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Figure 2. Chemical structure and activation of vitamin D. The vitamin D obtained by the exposure of skin to sunlight or consumed in food or supplements is transported to the liver and converted to 25(OH)D (25-hydroxyvitamin D) by the enzyme 25-hydroxylase (CYP2R1). Thereafter, a second hydroxylation occurs in the kidneys by the enzyme 1-α-hydroxylase (CYP27B1) generating the active vitamin D (1,25-(OH)2D or 1,25-dihydroxyvitamin D), which biological functions are mediated by the VDR (vitamin D receptor). The VDR bounded to 1,25-(OH)2D forms a heterodimer with the retinoic acid receptor (RXR), which in turn attaches to the vitamin D-response element (VDRE) acting as a nuclear transcription regulator.
Figure 2. Chemical structure and activation of vitamin D. The vitamin D obtained by the exposure of skin to sunlight or consumed in food or supplements is transported to the liver and converted to 25(OH)D (25-hydroxyvitamin D) by the enzyme 25-hydroxylase (CYP2R1). Thereafter, a second hydroxylation occurs in the kidneys by the enzyme 1-α-hydroxylase (CYP27B1) generating the active vitamin D (1,25-(OH)2D or 1,25-dihydroxyvitamin D), which biological functions are mediated by the VDR (vitamin D receptor). The VDR bounded to 1,25-(OH)2D forms a heterodimer with the retinoic acid receptor (RXR), which in turn attaches to the vitamin D-response element (VDRE) acting as a nuclear transcription regulator.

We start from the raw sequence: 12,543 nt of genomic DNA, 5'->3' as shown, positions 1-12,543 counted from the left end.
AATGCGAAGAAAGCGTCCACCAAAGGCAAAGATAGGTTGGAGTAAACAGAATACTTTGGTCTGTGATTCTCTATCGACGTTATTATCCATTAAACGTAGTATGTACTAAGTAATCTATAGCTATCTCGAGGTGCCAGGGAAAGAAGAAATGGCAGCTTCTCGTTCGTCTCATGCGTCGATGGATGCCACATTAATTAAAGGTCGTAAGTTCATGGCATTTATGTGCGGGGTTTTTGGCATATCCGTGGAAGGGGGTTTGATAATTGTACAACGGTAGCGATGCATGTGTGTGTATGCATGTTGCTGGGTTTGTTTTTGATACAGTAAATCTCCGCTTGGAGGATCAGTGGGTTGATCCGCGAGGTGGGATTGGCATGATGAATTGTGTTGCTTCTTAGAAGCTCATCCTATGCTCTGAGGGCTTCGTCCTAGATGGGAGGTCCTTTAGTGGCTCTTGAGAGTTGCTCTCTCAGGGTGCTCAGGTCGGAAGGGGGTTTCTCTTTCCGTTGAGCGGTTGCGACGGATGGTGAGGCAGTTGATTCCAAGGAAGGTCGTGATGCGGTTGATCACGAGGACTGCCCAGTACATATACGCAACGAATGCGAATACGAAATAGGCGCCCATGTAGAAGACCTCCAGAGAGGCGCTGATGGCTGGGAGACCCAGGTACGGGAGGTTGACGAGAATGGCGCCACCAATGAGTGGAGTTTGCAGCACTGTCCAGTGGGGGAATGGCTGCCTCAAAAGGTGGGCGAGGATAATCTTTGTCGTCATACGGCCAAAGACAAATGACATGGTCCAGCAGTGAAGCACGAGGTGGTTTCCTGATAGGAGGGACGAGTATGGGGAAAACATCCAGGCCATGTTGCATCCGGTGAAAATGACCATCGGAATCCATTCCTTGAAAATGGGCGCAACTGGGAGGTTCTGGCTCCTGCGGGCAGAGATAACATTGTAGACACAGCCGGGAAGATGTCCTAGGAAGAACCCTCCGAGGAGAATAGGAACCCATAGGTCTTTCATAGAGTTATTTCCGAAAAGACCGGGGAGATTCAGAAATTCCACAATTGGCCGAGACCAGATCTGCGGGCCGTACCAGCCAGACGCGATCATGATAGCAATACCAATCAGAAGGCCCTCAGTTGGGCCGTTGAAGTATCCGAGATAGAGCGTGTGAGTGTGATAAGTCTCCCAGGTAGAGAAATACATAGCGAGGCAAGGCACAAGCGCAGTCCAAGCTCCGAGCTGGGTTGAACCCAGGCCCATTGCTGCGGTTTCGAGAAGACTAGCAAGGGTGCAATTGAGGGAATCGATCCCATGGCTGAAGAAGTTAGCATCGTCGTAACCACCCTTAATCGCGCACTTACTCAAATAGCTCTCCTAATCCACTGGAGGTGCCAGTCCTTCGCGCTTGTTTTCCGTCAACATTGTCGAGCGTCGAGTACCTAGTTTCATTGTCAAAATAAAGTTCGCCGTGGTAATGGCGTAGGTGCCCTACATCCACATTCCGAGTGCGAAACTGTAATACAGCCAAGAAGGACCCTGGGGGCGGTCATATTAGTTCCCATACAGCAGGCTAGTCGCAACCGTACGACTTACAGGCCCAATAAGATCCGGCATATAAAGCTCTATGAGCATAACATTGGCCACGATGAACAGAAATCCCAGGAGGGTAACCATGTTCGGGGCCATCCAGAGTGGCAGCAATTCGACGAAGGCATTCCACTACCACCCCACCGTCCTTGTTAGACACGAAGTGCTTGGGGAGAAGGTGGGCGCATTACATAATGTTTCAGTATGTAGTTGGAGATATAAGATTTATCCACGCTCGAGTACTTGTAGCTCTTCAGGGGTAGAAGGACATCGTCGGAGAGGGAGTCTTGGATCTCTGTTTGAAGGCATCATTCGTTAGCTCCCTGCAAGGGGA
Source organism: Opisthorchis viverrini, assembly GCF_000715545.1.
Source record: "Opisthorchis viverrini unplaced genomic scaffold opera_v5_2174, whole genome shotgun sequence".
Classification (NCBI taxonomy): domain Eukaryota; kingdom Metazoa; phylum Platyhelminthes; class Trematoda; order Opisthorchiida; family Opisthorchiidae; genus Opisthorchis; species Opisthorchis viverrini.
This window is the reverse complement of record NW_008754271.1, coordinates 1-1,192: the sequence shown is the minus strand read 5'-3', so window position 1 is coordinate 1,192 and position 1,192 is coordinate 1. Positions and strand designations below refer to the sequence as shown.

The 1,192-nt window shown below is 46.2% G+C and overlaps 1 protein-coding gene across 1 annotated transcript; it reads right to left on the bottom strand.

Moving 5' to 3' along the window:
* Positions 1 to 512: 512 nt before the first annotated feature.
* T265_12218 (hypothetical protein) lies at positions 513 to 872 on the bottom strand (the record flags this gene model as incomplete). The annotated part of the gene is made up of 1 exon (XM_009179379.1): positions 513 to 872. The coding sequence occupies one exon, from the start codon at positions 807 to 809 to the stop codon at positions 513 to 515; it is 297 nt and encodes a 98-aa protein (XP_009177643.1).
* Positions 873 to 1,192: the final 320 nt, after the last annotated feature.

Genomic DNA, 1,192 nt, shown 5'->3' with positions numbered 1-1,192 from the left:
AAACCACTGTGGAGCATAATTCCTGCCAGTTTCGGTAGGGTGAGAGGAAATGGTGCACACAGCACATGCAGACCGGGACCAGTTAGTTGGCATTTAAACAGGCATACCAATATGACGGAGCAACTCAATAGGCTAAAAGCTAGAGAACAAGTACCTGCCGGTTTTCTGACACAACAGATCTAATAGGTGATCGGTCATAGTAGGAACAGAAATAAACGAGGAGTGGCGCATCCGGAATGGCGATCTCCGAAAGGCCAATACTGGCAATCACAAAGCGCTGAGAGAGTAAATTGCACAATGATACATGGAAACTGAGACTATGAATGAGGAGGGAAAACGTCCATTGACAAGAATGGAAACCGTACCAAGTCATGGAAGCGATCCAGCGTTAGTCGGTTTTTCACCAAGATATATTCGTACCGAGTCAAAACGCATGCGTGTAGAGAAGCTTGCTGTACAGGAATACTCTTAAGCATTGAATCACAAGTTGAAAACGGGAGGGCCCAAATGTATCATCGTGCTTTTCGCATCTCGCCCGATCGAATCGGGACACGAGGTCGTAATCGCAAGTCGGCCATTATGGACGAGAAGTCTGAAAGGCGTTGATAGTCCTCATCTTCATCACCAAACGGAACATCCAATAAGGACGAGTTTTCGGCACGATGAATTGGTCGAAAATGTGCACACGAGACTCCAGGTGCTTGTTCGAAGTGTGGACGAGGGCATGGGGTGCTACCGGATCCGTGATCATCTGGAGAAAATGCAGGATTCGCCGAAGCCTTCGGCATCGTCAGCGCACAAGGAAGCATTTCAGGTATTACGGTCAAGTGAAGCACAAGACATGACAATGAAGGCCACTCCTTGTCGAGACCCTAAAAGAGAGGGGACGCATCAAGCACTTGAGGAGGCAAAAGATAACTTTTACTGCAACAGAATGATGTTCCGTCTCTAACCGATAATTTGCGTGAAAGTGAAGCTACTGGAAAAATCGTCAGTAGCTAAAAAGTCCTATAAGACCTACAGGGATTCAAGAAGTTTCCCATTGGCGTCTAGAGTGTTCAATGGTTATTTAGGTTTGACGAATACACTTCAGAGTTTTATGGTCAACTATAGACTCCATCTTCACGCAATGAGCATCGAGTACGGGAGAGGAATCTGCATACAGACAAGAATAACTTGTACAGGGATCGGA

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Figure 3. Vitamin D/VDR is involved in the genetic, environmental, immune, and microbial aspects of inflammatory bowel disease (IBD). Thus, the vitamin D supplement and activation of VDR could be considered as a multifunctional factor in IBD treatment.
Figure 3. Vitamin D/VDR is involved in the genetic, environmental, immune, and microbial aspects of inflammatory bowel disease (IBD). Thus, the vitamin D supplement and activation of VDR could be considered as a multifunctional factor in IBD treatment.